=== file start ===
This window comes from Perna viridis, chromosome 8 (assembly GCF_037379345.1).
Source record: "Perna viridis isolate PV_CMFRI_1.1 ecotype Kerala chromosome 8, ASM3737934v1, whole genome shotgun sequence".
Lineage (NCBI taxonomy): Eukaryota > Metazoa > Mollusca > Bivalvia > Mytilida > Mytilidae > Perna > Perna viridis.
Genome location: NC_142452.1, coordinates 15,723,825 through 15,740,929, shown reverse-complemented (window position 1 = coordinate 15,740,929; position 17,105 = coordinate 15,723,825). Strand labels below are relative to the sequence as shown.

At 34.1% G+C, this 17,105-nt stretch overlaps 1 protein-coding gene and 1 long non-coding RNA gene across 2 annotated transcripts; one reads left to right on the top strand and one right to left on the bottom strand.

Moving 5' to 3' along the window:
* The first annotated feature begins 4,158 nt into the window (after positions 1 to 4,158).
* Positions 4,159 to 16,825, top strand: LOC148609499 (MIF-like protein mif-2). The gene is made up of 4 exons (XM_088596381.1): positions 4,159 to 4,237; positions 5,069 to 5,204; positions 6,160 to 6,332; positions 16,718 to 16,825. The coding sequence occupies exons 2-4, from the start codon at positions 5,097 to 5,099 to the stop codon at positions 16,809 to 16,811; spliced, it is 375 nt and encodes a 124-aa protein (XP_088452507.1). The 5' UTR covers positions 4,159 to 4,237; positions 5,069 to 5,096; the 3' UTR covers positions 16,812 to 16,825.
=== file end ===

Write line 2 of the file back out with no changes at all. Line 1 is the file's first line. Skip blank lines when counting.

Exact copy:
Source record: "Perna viridis isolate PV_CMFRI_1.1 ecotype Kerala chromosome 8, ASM3737934v1, whole genome shotgun sequence".